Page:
Adaptation for Profit: Increasing agriculture productivity without compromise?

large agAre you a capitalist?

This was the question asked of the attendees of “The Business Advantage: Scaling up Private Sector Climate Action in Agriculture” side event at COP 23.  None of us admitted to being a capitalist.  But then we were ask if we valued social or environmental economy.  The unanimous answer was, yes.  “Well..,” said Tony Simons, Director of ICRAF, “…you are a capitalist.”

The most basic notion of capitalism is to take actions to maximize something.  Thus, if we choose to maximize anything, even something like social well-being or the world’s natural systems, we are capitalizing.  We are capitalists.  So what does this have to do with how the private sector can contribute to climate change mitigation?  According to Simons and a panel of representatives from IFAD and CGIAR, joining hands with the private sector is the most feasible way to spread climate-smart agricultural (CSA) practices.  But first, we must dispel the common belief that capitalism itself is an evil within a system.

If we are to realize food security, and mitigation and adaptation in the agricultural sector, the panel argued that innovations in agriculture need to be scaled up.  The panel asserted that there are ways to intensify farming practices as to realize system efficiency.  This would mean realizing higher yields and increased meat production while reducing the greenhouse gas emissions associated with agriculture.  While, there were various techniques discussed, there was no forthright application of science offered.  Nonetheless, the general consensus was that these techniques needed to be communicated to the private sector and financial institutions needed to be convinced of them.  After all… scaling up of agricultural innovations costs money.  But apparently, this will not happen without joining hands with the private, industrial agriculture sector.

small scaleWhile scaling up innovations to take climate action in the agriculture sector makes good sense, I left the event troubled by two thoughts.  First, the concept of establishing global CSA practices requires bridging the gap between the small-scale and industrial farmer and providing funding to the small-scale farmer to take on these innovations.  Unfortunately, lending institutions are not amiable to doling out large quantities of small loan amounts.  But this is precisely what needs to happen if small-scale farmers are going to scale-up CSA.  Thus, the paradox. If small farmers are going to scale up CSA, they need funding to do it.  But a lending institution wants to see a “bankable” project before lending- something a small farmer cannot show without some financial assistance.  It’s a catch-22.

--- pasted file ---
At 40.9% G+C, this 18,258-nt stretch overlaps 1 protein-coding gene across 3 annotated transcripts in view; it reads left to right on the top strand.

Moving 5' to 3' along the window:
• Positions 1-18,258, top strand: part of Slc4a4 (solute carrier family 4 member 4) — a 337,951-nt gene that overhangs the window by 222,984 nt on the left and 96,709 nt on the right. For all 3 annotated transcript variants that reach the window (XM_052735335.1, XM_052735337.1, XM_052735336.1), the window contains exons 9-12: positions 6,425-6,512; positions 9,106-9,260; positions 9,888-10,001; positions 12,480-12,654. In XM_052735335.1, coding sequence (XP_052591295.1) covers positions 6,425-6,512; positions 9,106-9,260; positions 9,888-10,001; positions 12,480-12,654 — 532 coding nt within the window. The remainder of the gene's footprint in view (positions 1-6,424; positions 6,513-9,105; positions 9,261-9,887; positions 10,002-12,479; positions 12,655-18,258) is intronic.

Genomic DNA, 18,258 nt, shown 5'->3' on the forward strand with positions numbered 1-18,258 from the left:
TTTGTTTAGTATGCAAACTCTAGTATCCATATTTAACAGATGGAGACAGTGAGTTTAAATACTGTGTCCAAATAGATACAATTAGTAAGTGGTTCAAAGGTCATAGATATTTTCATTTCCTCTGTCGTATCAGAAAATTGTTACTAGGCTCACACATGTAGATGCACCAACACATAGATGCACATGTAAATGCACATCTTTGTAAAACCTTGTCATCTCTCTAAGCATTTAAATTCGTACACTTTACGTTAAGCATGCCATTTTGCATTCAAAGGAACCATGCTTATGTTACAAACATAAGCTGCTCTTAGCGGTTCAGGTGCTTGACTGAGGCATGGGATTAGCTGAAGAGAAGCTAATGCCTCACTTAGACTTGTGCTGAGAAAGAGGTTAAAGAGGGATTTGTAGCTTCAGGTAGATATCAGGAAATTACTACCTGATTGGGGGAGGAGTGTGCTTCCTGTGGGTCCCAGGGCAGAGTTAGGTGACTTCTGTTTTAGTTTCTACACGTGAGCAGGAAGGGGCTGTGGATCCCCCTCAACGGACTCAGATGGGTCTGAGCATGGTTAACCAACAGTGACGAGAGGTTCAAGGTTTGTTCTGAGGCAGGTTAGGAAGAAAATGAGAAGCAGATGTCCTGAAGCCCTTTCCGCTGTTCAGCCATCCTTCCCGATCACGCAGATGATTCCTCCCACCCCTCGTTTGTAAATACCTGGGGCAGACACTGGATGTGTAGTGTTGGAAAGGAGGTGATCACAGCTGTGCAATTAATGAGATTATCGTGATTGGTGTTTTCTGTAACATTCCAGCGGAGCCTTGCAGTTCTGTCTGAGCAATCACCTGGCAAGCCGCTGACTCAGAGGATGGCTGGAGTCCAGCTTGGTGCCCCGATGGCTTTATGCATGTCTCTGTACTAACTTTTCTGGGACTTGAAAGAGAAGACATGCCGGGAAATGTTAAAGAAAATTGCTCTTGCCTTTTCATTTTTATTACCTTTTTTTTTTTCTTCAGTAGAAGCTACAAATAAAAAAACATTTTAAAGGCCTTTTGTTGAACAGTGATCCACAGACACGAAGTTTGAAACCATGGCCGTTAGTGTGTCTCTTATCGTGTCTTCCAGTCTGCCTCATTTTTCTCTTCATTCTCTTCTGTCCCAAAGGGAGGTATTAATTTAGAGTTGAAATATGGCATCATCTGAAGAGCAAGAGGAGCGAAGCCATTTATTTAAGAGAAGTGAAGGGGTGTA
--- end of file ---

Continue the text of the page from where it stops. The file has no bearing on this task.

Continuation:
Furthermore, if the private sector is going to get on board, they must be able to make a profit.  “Profitability should be the angle of approach,” they said.  “The private sector can contribute to NDCs in terms of mitigation, but it will not do so without realizing tangible (financial) benefits.”  And indeed this is so.  One corporate food and agriculture representative who sat on the panel assured us that sustainable, climate-smart agriculture was in their best interest.  Yet, she noted that her corporation’s first priority was yield, then resilience.  Is it really possible to increase productivity without compromising the climate system…or the corporate bottom line?

What seemed conveniently left out of this equation in the end was social and environmental economy.  After all, are we not all capitalists?